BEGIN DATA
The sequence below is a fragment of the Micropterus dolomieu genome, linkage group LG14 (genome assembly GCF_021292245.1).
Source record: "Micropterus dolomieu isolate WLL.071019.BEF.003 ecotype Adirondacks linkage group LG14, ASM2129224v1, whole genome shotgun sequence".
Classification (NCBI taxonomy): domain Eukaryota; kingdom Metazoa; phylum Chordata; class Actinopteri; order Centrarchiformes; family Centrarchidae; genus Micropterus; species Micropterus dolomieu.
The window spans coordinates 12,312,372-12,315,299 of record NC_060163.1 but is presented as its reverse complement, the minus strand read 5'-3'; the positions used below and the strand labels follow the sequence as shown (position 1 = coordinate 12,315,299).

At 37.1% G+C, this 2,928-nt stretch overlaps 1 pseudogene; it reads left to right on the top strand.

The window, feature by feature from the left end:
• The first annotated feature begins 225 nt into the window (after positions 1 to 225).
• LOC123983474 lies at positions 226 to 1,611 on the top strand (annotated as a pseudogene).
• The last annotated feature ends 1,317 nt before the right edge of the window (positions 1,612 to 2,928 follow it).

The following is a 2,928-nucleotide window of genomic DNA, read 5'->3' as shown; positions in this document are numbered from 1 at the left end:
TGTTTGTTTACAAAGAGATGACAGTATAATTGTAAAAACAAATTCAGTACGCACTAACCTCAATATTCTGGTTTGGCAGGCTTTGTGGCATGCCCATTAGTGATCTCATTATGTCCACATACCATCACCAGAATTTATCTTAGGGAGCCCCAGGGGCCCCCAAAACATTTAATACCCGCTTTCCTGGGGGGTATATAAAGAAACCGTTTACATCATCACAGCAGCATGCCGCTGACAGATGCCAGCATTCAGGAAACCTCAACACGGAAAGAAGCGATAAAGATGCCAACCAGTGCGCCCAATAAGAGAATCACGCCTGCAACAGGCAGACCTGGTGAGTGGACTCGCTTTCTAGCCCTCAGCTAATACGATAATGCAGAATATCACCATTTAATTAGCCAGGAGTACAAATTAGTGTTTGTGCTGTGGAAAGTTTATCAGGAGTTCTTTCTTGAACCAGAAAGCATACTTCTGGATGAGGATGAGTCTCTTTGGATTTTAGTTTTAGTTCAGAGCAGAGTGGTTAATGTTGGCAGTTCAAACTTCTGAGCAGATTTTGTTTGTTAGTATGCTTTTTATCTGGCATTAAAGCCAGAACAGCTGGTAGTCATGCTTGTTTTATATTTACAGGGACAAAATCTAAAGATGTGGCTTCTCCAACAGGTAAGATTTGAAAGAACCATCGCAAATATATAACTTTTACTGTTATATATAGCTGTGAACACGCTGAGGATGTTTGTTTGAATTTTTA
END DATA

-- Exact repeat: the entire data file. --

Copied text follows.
The sequence below is a fragment of the Micropterus dolomieu genome, linkage group LG14 (genome assembly GCF_021292245.1).
Source record: "Micropterus dolomieu isolate WLL.071019.BEF.003 ecotype Adirondacks linkage group LG14, ASM2129224v1, whole genome shotgun sequence".
Classification (NCBI taxonomy): domain Eukaryota; kingdom Metazoa; phylum Chordata; class Actinopteri; order Centrarchiformes; family Centrarchidae; genus Micropterus; species Micropterus dolomieu.
The window spans coordinates 12,312,372-12,315,299 of record NC_060163.1 but is presented as its reverse complement, the minus strand read 5'-3'; the positions used below and the strand labels follow the sequence as shown (position 1 = coordinate 12,315,299).

At 37.1% G+C, this 2,928-nt stretch overlaps 1 pseudogene; it reads left to right on the top strand.

The window, feature by feature from the left end:
• The first annotated feature begins 225 nt into the window (after positions 1 to 225).
• LOC123983474 lies at positions 226 to 1,611 on the top strand (annotated as a pseudogene).
• The last annotated feature ends 1,317 nt before the right edge of the window (positions 1,612 to 2,928 follow it).

The following is a 2,928-nucleotide window of genomic DNA, read 5'->3' as shown; positions in this document are numbered from 1 at the left end:
TGTTTGTTTACAAAGAGATGACAGTATAATTGTAAAAACAAATTCAGTACGCACTAACCTCAATATTCTGGTTTGGCAGGCTTTGTGGCATGCCCATTAGTGATCTCATTATGTCCACATACCATCACCAGAATTTATCTTAGGGAGCCCCAGGGGCCCCCAAAACATTTAATACCCGCTTTCCTGGGGGGTATATAAAGAAACCGTTTACATCATCACAGCAGCATGCCGCTGACAGATGCCAGCATTCAGGAAACCTCAACACGGAAAGAAGCGATAAAGATGCCAACCAGTGCGCCCAATAAGAGAATCACGCCTGCAACAGGCAGACCTGGTGAGTGGACTCGCTTTCTAGCCCTCAGCTAATACGATAATGCAGAATATCACCATTTAATTAGCCAGGAGTACAAATTAGTGTTTGTGCTGTGGAAAGTTTATCAGGAGTTCTTTCTTGAACCAGAAAGCATACTTCTGGATGAGGATGAGTCTCTTTGGATTTTAGTTTTAGTTCAGAGCAGAGTGGTTAATGTTGGCAGTTCAAACTTCTGAGCAGATTTTGTTTGTTAGTATGCTTTTTATCTGGCATTAAAGCCAGAACAGCTGGTAGTCATGCTTGTTTTATATTTACAGGGACAAAATCTAAAGATGTGGCTTCTCCAACAGGTAAGATTTGAAAGAACCATCGCAAATATATAACTTTTACTGTTATATATAGCTGTGAACACGCTGAGGATGTTTGTTTGAATTTTTA